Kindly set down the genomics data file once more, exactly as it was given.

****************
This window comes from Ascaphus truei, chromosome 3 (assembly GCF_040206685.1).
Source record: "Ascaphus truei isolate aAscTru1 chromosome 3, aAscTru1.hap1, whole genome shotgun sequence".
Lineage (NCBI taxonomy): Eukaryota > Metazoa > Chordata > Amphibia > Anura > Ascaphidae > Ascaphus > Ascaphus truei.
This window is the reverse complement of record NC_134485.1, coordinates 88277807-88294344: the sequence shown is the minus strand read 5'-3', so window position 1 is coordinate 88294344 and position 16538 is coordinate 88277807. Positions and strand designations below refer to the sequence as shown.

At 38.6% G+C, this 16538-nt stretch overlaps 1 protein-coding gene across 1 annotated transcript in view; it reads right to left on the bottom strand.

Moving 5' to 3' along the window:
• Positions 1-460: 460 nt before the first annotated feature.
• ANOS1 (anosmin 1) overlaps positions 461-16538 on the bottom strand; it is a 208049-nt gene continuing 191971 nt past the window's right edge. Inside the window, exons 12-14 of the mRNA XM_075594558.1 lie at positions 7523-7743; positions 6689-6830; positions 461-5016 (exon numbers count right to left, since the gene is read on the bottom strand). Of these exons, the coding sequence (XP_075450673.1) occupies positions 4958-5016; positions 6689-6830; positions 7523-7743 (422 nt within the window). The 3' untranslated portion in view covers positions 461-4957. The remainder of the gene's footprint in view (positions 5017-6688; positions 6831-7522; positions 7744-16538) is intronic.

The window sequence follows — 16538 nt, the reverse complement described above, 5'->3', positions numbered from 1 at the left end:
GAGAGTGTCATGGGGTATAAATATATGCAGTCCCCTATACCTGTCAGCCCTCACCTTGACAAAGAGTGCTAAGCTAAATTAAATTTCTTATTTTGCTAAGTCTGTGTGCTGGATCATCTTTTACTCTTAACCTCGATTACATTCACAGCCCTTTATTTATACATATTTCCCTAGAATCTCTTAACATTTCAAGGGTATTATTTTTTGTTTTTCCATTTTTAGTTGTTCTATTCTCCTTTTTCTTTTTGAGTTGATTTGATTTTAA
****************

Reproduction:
This window comes from Ascaphus truei, chromosome 3 (assembly GCF_040206685.1).
Source record: "Ascaphus truei isolate aAscTru1 chromosome 3, aAscTru1.hap1, whole genome shotgun sequence".
Lineage (NCBI taxonomy): Eukaryota > Metazoa > Chordata > Amphibia > Anura > Ascaphidae > Ascaphus > Ascaphus truei.
This window is the reverse complement of record NC_134485.1, coordinates 88277807-88294344: the sequence shown is the minus strand read 5'-3', so window position 1 is coordinate 88294344 and position 16538 is coordinate 88277807. Positions and strand designations below refer to the sequence as shown.

At 38.6% G+C, this 16538-nt stretch overlaps 1 protein-coding gene across 1 annotated transcript in view; it reads right to left on the bottom strand.

Moving 5' to 3' along the window:
• Positions 1-460: 460 nt before the first annotated feature.
• ANOS1 (anosmin 1) overlaps positions 461-16538 on the bottom strand; it is a 208049-nt gene continuing 191971 nt past the window's right edge. Inside the window, exons 12-14 of the mRNA XM_075594558.1 lie at positions 7523-7743; positions 6689-6830; positions 461-5016 (exon numbers count right to left, since the gene is read on the bottom strand). Of these exons, the coding sequence (XP_075450673.1) occupies positions 4958-5016; positions 6689-6830; positions 7523-7743 (422 nt within the window). The 3' untranslated portion in view covers positions 461-4957. The remainder of the gene's footprint in view (positions 5017-6688; positions 6831-7522; positions 7744-16538) is intronic.

The window sequence follows — 16538 nt, the reverse complement described above, 5'->3', positions numbered from 1 at the left end:
GAGAGTGTCATGGGGTATAAATATATGCAGTCCCCTATACCTGTCAGCCCTCACCTTGACAAAGAGTGCTAAGCTAAATTAAATTTCTTATTTTGCTAAGTCTGTGTGCTGGATCATCTTTTACTCTTAACCTCGATTACATTCACAGCCCTTTATTTATACATATTTCCCTAGAATCTCTTAACATTTCAAGGGTATTATTTTTTGTTTTTCCATTTTTAGTTGTTCTATTCTCCTTTTTCTTTTTGAGTTGATTTGATTTTAA